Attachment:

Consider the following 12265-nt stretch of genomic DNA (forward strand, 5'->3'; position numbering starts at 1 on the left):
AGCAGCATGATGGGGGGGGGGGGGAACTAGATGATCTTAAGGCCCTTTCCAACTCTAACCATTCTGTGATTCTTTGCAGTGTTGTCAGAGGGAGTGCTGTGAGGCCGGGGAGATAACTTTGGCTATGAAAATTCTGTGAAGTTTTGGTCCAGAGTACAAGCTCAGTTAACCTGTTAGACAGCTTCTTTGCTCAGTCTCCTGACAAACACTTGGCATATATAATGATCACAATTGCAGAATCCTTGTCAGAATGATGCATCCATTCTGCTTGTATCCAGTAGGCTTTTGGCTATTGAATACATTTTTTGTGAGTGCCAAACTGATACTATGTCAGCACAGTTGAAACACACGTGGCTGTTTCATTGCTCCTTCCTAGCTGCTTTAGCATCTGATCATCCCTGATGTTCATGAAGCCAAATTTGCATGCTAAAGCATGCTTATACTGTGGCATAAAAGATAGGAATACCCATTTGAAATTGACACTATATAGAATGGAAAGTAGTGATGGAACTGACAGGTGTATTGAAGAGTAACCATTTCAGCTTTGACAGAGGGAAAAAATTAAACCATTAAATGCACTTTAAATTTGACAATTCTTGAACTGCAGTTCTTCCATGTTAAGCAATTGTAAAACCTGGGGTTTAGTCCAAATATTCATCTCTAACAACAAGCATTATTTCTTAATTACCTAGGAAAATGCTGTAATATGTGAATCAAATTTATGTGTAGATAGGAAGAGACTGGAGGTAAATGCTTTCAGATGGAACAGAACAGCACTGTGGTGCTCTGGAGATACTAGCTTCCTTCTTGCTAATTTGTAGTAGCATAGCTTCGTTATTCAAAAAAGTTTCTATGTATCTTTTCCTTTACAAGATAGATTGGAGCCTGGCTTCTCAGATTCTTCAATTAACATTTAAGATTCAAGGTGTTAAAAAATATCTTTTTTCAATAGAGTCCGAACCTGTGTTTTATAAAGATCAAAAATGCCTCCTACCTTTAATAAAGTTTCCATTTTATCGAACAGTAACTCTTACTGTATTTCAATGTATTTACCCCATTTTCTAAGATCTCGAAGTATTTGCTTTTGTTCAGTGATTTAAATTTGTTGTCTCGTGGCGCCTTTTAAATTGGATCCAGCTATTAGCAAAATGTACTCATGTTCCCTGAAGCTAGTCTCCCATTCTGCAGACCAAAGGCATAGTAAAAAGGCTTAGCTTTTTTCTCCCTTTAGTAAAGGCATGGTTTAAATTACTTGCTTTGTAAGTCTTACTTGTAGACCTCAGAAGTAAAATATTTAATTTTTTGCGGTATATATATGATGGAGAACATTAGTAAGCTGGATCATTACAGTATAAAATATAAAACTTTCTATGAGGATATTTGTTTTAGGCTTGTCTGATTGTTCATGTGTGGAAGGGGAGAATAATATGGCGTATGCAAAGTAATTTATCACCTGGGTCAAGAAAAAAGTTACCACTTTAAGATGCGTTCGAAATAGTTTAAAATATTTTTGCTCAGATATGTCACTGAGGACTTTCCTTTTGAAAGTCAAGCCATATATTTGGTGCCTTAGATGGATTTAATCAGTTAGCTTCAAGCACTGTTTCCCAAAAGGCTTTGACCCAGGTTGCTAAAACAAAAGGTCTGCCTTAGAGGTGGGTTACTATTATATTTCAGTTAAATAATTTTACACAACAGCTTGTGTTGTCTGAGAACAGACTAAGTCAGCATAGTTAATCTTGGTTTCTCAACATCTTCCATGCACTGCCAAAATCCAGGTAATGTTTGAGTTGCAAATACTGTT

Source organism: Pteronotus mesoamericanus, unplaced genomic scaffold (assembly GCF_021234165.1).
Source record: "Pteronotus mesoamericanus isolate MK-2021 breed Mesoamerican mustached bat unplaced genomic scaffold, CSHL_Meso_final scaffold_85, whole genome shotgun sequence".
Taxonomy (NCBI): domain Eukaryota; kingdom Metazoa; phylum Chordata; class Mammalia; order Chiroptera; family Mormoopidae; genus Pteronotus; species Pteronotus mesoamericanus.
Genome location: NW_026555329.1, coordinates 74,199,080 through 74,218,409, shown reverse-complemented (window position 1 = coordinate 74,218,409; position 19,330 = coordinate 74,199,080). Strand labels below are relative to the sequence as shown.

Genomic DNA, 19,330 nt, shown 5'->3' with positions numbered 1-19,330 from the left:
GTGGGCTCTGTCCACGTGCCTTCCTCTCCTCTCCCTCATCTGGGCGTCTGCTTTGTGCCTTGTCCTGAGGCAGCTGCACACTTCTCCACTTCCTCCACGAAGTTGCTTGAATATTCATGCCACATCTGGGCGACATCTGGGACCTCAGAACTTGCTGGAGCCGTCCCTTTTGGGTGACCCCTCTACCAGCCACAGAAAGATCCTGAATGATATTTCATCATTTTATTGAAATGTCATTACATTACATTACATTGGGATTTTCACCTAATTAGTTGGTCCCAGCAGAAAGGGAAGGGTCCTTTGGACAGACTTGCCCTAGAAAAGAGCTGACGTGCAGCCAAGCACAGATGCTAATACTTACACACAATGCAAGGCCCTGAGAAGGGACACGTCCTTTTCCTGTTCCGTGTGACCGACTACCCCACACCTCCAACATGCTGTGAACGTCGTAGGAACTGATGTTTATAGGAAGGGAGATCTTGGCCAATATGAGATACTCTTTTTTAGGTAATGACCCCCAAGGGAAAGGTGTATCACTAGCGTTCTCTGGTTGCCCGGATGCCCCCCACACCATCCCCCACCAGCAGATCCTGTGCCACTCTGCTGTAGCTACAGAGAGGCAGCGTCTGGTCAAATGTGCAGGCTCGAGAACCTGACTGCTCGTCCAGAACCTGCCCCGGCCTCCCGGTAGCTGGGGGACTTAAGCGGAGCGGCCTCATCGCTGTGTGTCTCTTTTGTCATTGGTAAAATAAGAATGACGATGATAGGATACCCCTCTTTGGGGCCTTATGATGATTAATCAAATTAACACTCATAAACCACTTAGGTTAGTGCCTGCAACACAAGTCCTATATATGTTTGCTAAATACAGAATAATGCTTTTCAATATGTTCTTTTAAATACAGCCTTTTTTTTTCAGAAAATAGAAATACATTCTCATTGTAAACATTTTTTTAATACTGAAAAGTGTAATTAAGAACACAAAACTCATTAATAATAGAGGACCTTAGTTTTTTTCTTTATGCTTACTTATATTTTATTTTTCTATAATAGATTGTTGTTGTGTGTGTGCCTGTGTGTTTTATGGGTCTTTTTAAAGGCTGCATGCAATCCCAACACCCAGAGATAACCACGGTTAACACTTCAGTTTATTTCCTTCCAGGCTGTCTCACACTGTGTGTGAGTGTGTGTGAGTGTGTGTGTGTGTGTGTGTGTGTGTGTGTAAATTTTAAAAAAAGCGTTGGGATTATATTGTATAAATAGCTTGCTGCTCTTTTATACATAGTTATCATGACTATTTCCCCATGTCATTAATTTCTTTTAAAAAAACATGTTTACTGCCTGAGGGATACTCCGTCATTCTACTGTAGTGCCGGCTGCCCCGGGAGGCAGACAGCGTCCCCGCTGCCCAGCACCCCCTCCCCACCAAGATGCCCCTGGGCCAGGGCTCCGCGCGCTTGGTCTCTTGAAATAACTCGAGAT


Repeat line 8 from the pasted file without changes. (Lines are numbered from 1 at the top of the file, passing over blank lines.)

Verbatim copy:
GTGGGCTCTGTCCACGTGCCTTCCTCTCCTCTCCCTCATCTGGGCGTCTGCTTTGTGCCTTGTCCTGAGGCAGCTGCACACTTCTCCACTTCCTCCACGAAGTTGCTTGAATATTCATGCCACATCTGGGCGACATCTGGGACCTCAGAACTTGCTGGAGCCGTCCCTTTTGGGTGACCCCTCTACCAGCCACAGAAAGATCCTGAATGATATTTCATCATTTTATTGAAATGTCATTACATTACATTACATTGGGATTTTCACCTAATTAGTTGGTCCCAGCAGAAAGGGAAGGGTCCTTTGGACAGACTTGCCCTAGAAAAGAGCTGACGTGCAGCCAAGCACAGATGCTAATACTTACACACAATGCAAGGCCCTGAGAAGGGACACGTCCTTTTCCTGTTCCGTGTGACCGACTACCCCACACCTCCAACATGCTGTGAACGTCGTAGGAACTGATGTTTATAGGAAGGGAGATCTTGGCCAATATGAGATACTCTTTTTTAGGTAATGACCCCCAAGGGAAAGGTGTATCACTAGCGTTCTCTGGTTGCCCGGATGCCCCCCACACCATCCCCCACCAGCAGATCCTGTGCCACTCTGCTGTAGCTACAGAGAGGCAGCGTCTGGTCAAATGTGCAGGCTCGAGAACCTGACTGCTCGTCCAGAACCTGCCCCGGCCTCCCGGTAGCTGGGGGACTTAAGCGGAGCGGCCTCATCGCTGTGTGTCTCTTTTGTCATTGGTAAAATAAGAATGACGATGATAGGATACCCCTCTTTGGGGCCTTATGATGATTAATCAAATTAACACTCATAAACCACTTAGGTTAGTGCCTGCAACACAAGTCCTATATATGTTTGCTAAATACAGAATAATGCTTTTCAATATGTTCTTTTAAATACAGCCTTTTTTTTTCAGAAAATAGAAATACATTCTCATTGTAAACATTTTTTTAATACTGAAAAGTGTAATTAAGAACACAAAACTCATTAATAATAGAGGACCTTAGTTTTTTTCTTTATGCTTACTTATATTTTATTTTTCTATAATAGATTGTTGTTGTGTGTGTGCCTGTGTGTTTTATGGGTCTTTTTAAAGGCTGCATGCAATCCCAACACCCAGAGATAACCACGGTTAACACTTCAGTTTATTTCCTTCCAGGCTGTCTCACACTGTGTGTGAGTGTGTGTGAGTGTGTGTGTGTGTGTGTGTGTGTGTGTGTAAATTTTAAAAAAAGCGTTGGGATTATATTGTATAAATAGCTTGCTGCTCTTTTATACATAGTTATCATGACTATTTCCCCATGTCATTAATTTCTTTTAAAAAAACATGTTTACTGCCTGAGGGATACTCCGTCATTCTACTGTAGTGCCGGCTGCCCCGGGAGGCAGACAGCGTCCCCGCTGCCCAGCACCCCCTCCCCACCAAGATGCCCCTGGGCCAGGGCTCCGCGCGCTTGGTCTCTTGAAATAACTCGAGAT